|Administrative region||Central Greece|
|Elevation||5 m (16 ft)|
|• Population||2,559 (2011)|
|Time zone||EET (UTC+2)|
|• Summer (DST)||EEST (UTC+3)|
Livanates (Greek: Λιβανάτες) is a seaside town (population in 2011: 2,559) in Phthiotis, central Greece. It is located 68 km southeast of Lamia and it was the seat of the municipality of Dafnousia between 1997 and 2011.
Kynos, an ancient settlement site, can be found at the edge of the town. The medieval settlement was established by Arvanites. Livanates has been attested since 1540 as an Arvanite settlement. The Arvanitic dialect spoken in Livanates has some unique features that differentiate it from the other Arvanitic dialects.
Livanates had 1,021 people in the 1890s. In April 1894, a strong earthquake ravaged the town, killed 5 residents and injured 20 more.
During the occupation in World War II, Canada saved many Athenians from starvation by donating wheat, potatoes, chick peas and cottons, as well as vegetables. During that period, Kynos hill was used for its military base as a camp and a prison.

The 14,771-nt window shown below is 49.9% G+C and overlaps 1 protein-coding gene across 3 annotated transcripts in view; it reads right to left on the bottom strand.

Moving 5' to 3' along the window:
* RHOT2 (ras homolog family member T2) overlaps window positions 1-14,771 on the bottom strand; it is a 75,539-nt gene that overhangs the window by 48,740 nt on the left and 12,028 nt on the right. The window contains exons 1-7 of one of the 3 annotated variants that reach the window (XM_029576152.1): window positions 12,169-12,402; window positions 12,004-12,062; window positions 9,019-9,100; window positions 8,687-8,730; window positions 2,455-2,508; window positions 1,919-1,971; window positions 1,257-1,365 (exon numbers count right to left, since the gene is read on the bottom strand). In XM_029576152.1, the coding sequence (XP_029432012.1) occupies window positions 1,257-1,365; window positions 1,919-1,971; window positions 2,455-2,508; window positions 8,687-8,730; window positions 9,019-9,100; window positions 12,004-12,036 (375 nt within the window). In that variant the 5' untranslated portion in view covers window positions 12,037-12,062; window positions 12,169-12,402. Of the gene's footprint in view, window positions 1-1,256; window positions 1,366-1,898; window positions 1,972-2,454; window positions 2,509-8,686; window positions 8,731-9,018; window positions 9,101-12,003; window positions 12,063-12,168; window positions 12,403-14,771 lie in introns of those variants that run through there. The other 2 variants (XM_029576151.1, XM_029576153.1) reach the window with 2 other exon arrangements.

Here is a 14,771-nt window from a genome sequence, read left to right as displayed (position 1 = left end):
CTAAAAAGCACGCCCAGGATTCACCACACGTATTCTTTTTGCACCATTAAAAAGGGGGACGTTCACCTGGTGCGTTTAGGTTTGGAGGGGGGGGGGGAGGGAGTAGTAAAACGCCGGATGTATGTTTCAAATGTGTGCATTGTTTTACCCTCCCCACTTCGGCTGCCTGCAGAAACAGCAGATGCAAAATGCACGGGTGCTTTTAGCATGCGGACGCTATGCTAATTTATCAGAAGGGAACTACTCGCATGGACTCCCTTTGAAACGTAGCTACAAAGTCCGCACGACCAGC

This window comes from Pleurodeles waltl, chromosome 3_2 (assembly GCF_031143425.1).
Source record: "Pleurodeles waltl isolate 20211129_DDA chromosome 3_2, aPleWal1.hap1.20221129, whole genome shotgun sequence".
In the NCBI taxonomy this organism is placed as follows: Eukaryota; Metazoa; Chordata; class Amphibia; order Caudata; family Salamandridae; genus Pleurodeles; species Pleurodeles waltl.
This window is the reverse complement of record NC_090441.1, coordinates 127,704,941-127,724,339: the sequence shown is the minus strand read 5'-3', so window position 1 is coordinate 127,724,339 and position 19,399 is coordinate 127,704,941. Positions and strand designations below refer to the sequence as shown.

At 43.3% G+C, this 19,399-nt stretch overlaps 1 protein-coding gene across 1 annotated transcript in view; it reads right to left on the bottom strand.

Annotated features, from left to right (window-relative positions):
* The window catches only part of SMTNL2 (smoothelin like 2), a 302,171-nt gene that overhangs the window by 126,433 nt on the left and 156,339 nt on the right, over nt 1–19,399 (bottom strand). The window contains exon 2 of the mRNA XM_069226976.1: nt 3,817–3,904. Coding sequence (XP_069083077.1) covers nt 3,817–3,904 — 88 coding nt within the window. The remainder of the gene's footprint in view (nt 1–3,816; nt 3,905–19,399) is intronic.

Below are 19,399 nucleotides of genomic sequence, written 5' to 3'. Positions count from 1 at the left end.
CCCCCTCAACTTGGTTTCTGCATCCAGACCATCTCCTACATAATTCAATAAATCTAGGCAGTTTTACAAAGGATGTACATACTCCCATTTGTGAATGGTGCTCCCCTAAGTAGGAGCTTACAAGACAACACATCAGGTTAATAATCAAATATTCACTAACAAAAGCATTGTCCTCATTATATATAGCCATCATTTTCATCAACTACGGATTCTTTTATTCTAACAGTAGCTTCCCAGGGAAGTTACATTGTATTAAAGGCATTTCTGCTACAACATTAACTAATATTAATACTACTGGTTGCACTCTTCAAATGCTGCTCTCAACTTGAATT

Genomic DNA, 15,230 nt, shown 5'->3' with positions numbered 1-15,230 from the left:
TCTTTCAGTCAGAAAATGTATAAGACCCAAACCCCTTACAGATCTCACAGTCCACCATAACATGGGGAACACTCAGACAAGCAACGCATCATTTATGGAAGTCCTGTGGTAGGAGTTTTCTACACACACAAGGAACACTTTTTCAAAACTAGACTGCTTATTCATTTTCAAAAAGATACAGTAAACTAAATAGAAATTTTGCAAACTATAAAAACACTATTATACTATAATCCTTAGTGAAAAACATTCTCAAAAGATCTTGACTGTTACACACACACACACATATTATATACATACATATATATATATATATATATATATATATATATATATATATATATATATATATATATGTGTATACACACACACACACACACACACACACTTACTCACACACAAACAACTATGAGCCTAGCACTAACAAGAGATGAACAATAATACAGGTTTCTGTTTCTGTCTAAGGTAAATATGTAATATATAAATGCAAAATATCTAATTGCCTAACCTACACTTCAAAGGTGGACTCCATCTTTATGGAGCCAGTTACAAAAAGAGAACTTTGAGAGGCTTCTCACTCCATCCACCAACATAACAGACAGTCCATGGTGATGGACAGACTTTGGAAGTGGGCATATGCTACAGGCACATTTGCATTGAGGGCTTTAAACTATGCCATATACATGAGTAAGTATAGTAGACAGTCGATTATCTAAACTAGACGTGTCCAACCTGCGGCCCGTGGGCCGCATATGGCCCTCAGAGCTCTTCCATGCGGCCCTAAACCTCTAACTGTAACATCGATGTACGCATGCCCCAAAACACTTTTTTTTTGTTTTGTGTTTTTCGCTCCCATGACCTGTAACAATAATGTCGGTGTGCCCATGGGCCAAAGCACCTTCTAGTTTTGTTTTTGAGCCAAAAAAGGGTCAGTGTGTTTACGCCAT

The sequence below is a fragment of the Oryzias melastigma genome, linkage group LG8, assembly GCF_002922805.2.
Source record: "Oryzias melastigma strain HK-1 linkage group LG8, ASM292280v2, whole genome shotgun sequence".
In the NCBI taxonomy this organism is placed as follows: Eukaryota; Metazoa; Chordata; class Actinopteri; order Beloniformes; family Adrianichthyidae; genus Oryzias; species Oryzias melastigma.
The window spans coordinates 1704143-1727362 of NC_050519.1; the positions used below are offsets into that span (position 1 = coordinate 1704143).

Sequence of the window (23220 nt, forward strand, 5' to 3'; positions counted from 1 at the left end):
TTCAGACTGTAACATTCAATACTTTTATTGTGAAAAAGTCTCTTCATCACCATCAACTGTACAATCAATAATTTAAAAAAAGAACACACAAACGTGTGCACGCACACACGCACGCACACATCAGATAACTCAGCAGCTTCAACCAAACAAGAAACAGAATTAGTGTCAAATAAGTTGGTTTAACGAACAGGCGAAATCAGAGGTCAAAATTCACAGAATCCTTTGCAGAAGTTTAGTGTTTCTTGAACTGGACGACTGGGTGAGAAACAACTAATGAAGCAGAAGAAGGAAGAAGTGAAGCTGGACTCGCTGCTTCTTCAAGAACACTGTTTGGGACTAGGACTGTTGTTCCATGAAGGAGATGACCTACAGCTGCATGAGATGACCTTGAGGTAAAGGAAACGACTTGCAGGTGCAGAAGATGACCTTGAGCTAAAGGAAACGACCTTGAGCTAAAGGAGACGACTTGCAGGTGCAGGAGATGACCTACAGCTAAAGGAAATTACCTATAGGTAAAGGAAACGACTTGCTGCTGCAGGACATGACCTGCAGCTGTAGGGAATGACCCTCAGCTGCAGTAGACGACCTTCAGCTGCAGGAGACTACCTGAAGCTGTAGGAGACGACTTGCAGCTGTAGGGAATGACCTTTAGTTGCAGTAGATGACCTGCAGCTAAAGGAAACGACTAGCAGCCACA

The region produces meat, fish, potatoes, tomatoes, olives and olive oil, tobacco and cotton.
Notable sites are the Church of Agioi Theodoroi, a small Byzantine church which is an alleged site of krifo scholio, and the Monastery of the Transfiguration.
Livanates has three beaches, 'Kyani Akti' (Blue Coast),'Skinia' and 'Ai-Giannis'. Kyani Akti is the main beach and is located 1-1.5 km from the main square.
The Livanates Odysseas Androutsos Cultural Council was formed in 1979 and is named after the famous hero of the Greek Revolution of 1821. Livanates also has a women's council known as I Pyrrha and a football (soccer) club known as Dafni (prefectural (subregional) winner in 2002 and 2005 and cup winner in 2004).
Livanates, view of the coast overlooking Euboea
Livanates, view by the Ai Giannis church, near Kynos.
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